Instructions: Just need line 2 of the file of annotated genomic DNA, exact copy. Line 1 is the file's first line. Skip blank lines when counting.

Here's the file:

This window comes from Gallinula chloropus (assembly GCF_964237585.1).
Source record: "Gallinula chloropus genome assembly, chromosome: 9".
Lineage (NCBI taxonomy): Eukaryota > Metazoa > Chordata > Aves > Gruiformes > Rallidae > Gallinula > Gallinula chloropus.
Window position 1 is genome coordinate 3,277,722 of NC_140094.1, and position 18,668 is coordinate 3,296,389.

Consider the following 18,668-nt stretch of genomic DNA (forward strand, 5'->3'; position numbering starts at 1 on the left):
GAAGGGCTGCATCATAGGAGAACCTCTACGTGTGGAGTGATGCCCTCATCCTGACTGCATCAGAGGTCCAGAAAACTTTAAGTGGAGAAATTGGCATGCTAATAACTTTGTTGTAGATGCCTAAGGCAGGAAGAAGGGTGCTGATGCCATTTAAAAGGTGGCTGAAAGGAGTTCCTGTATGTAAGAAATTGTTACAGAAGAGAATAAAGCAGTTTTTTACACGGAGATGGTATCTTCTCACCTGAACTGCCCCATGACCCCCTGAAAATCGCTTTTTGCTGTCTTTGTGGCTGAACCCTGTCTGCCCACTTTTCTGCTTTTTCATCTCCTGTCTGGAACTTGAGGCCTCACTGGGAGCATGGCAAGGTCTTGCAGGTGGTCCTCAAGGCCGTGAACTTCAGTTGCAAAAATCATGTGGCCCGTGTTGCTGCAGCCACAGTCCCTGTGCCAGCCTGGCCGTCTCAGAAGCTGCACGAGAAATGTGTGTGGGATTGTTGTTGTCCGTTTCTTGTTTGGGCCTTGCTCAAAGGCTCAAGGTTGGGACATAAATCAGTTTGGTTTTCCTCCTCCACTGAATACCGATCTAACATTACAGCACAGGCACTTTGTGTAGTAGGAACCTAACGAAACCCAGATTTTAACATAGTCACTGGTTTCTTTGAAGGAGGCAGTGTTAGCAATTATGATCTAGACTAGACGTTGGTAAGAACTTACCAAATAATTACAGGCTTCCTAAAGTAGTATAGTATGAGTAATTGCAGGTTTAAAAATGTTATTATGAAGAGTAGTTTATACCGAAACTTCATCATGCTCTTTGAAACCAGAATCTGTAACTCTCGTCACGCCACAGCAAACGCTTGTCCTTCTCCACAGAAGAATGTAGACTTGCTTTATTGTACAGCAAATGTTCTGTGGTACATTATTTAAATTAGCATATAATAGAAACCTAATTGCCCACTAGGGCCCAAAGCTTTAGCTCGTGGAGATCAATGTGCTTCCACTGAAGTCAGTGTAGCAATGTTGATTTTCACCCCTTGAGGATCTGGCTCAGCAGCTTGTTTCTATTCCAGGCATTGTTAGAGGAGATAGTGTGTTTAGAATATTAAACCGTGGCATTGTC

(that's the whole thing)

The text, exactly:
Source record: "Gallinula chloropus genome assembly, chromosome: 9".